Collaborative Art

Helen Clarke, Head of Art & Design Technology (Prep)

The Powerful Effect of Collaboration on Children’s Art Education

In recent years, primary school education has increasingly recognised the immense value of children working collaboratively on projects across the curriculum.

During Art lessons at Headington Prep School the positive effects for a pupil creating a piece of work with another child or contributing to a large scale installation have been a joy to witness. Recent collaborative art projects such as Year 4’s ‘Seascapes’ and Faith Ringgold inspired ‘Narrative textiles’ or the whole school ‘Big Sister Little Sister’ installation provided a platform for children to engage in shared creative experiences.

Collaborative art projects offer an ideal setting for children to develop crucial social skills. They promote teamwork, empathy, and critical thinking and enhance the learning experiences for pupils. The late Sir Ken Robinson, a global authority on creativity and education, identified that “Collaborative art education fosters creativity and innovation. It’s not just about individual talent but the synergy of diverse perspectives coming together.” These experiences enable children to practice communication, cooperation, and problem-solving skills while working towards a common goal. Through joint decision-making and compromise, students learn to respect differing perspectives, effectively express themselves, and collaborate harmoniously.

Engaging in group activities stimulates the imagination and nurtures creativity among young learners. The National Society for Education in Art and Design (NSEAD) states that “The collaborative nature of art education is a cornerstone for developing a sense of belonging and self-expression. Through working together, students develop a deep appreciation for different perspectives and learn to value diverse forms of creativity.”

Collaborative art allows children to pool their ideas, build upon each other’s creativity, and construct something greater than the sum of its parts. By participating in shared brainstorming sessions and collectively envisioning projects, children learn to embrace diverse perspectives and explore innovative solutions.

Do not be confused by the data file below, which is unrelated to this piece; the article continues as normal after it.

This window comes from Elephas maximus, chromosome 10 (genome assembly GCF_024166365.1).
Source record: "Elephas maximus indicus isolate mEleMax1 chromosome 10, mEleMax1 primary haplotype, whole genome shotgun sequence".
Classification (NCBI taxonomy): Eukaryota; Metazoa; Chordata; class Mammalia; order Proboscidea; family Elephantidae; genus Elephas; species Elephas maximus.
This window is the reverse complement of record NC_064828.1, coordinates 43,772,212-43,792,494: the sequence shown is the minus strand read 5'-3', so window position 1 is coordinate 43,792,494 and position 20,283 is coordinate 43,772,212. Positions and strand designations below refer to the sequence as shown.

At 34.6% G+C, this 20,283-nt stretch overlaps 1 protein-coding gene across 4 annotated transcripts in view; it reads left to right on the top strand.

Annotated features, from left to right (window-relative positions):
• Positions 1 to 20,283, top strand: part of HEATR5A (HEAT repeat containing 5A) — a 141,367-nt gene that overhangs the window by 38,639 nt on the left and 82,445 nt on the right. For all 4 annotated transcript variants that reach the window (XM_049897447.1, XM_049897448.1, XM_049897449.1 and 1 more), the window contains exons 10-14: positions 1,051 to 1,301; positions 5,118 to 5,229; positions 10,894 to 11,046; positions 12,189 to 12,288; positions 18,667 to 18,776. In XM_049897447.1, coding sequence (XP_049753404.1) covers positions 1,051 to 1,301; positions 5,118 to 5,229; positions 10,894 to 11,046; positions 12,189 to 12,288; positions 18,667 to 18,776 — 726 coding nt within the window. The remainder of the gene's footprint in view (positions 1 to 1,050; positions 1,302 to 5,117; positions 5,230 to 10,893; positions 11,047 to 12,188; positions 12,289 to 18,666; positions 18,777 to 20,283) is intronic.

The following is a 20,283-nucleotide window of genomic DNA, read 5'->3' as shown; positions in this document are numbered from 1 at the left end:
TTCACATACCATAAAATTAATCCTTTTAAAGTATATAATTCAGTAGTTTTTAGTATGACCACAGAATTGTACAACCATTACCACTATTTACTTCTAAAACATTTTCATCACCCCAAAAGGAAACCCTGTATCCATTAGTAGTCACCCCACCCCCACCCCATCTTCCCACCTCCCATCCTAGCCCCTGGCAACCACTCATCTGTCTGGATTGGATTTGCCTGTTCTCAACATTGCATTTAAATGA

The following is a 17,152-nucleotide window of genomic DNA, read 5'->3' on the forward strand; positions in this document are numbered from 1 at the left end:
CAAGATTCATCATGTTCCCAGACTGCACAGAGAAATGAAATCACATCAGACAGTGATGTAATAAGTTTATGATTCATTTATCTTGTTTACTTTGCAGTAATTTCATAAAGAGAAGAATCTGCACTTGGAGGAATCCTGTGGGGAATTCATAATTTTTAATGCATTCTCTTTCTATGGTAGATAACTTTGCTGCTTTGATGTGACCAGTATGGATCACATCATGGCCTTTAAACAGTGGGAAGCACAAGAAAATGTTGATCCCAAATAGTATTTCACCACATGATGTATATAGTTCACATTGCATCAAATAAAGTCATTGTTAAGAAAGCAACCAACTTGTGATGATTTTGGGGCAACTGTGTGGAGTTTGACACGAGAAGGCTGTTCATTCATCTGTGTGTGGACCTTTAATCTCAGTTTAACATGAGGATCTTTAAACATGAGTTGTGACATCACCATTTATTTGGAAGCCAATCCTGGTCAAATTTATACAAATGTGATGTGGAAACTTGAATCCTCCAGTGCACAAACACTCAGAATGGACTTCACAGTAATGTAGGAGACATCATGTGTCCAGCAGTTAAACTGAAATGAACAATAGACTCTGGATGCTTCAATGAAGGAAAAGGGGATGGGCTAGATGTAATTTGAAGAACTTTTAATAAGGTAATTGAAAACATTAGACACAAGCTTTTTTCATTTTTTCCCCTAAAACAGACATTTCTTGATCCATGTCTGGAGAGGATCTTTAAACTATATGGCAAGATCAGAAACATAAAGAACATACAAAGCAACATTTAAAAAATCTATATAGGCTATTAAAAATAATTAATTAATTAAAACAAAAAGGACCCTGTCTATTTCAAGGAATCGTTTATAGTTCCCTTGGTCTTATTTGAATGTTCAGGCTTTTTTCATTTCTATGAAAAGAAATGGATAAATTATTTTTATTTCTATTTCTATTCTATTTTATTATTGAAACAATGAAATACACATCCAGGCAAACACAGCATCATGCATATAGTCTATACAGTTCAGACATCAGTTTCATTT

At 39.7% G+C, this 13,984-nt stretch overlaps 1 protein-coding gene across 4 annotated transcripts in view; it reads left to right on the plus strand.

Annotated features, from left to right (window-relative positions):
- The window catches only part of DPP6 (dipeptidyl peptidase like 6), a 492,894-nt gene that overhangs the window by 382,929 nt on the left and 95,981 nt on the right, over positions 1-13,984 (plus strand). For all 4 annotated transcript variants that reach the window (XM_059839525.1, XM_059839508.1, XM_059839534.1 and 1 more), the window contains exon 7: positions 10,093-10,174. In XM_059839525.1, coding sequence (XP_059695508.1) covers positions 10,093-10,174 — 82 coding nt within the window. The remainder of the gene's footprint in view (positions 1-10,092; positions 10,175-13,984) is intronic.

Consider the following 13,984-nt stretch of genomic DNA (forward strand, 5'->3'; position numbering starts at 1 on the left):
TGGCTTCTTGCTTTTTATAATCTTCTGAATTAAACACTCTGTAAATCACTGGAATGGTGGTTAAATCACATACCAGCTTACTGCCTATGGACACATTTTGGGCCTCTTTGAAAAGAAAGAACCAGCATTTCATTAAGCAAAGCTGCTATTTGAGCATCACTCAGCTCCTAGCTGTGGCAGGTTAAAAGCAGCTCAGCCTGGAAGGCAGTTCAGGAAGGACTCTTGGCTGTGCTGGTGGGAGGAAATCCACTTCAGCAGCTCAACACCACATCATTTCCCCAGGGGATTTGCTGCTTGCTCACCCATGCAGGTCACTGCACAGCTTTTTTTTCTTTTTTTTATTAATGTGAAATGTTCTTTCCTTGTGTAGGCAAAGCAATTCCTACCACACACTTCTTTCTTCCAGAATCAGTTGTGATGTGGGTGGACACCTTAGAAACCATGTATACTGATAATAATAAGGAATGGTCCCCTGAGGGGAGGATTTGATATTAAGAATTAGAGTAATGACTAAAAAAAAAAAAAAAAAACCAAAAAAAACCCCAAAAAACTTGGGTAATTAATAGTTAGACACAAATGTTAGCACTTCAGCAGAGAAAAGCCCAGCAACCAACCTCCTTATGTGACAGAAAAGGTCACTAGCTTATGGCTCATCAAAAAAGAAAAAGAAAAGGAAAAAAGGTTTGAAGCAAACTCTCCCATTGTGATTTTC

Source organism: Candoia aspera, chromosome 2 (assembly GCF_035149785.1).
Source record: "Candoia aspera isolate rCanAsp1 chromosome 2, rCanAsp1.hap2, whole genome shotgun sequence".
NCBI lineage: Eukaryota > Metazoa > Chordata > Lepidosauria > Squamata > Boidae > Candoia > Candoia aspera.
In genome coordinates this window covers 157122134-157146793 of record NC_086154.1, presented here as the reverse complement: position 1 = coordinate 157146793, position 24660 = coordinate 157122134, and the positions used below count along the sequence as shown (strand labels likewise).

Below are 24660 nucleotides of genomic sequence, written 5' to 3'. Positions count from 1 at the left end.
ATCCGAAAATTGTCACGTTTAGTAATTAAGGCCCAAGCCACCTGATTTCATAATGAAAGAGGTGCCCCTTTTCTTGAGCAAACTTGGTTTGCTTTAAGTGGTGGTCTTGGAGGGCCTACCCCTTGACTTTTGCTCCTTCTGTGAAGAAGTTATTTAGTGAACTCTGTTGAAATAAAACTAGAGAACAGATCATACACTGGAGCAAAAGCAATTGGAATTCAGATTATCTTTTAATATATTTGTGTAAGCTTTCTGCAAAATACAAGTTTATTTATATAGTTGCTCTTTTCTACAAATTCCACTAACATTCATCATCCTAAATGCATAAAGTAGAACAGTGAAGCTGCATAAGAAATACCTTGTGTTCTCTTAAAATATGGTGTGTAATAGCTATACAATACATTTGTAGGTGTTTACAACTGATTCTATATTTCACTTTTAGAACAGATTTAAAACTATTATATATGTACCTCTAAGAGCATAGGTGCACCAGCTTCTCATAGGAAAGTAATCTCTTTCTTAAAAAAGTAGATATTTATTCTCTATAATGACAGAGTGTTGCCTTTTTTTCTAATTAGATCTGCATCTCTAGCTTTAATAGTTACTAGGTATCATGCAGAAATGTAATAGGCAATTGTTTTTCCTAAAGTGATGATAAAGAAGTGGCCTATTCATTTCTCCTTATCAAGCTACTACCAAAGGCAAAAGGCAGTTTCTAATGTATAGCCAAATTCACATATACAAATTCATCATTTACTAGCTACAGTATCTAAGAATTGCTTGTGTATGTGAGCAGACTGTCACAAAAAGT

Working hand in hand with others also encourages critical thinking skills by challenging students
to consider problems, make informed decisions, and evaluate outcomes. Psychologists have
identified that through collaborative activities, children develop higher-order thinking skills such as decision-making and reflection. By engaging in group discussions about artistic choices, and providing constructive feedback, pupils become active learners and critical thinkers, honing their ability to assess and justify their creative choices.

These artistic endeavors have the power to foster cultural understanding among students. Arts
Council England asserts “Collaborative art education initiatives contribute to building inclusive and vibrant communities. By bringing people together through creative endeavors, we enhance social cohesion and celebrate diversity.” When children work together on art projects, they gain insights into different cultures, which in turn fosters tolerance and respect for diversity.

Collaborative art in primary school education offers a multitude of benefits that extend beyond
artistic skill development; it cultivates well-rounded individuals prepared for the challenges of an
increasingly interconnected world.

At Headington Prep School, integrating collaborative art into our primary school curriculum allows our young learners to flourish, fostering a lifelong appreciation for art and equipping them with essential skills for future success.